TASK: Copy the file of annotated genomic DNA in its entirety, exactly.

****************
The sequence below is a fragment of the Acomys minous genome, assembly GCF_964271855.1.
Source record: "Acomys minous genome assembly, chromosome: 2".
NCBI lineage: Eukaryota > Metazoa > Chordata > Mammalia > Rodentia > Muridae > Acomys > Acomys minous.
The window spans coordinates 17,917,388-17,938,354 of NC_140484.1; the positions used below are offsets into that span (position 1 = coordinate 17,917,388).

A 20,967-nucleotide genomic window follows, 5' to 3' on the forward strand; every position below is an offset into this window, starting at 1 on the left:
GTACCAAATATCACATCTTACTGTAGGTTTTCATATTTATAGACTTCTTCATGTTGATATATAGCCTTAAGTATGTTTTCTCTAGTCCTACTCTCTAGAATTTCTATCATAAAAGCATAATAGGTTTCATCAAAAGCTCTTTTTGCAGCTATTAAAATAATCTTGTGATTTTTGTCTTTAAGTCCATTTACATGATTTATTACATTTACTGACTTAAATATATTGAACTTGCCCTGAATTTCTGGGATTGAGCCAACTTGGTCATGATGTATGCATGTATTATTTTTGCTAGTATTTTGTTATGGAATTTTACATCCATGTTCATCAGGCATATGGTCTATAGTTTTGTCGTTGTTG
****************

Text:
The sequence below is a fragment of the Acomys minous genome, assembly GCF_964271855.1.
Source record: "Acomys minous genome assembly, chromosome: 2".
NCBI lineage: Eukaryota > Metazoa > Chordata > Mammalia > Rodentia > Muridae > Acomys > Acomys minous.
The window spans coordinates 17,917,388-17,938,354 of NC_140484.1; the positions used below are offsets into that span (position 1 = coordinate 17,917,388).

A 20,967-nucleotide genomic window follows, 5' to 3' on the forward strand; every position below is an offset into this window, starting at 1 on the left:
GTACCAAATATCACATCTTACTGTAGGTTTTCATATTTATAGACTTCTTCATGTTGATATATAGCCTTAAGTATGTTTTCTCTAGTCCTACTCTCTAGAATTTCTATCATAAAAGCATAATAGGTTTCATCAAAAGCTCTTTTTGCAGCTATTAAAATAATCTTGTGATTTTTGTCTTTAAGTCCATTTACATGATTTATTACATTTACTGACTTAAATATATTGAACTTGCCCTGAATTTCTGGGATTGAGCCAACTTGGTCATGATGTATGCATGTATTATTTTTGCTAGTATTTTGTTATGGAATTTTACATCCATGTTCATCAGGCATATGGTCTATAGTTTTGTCGTTGTTG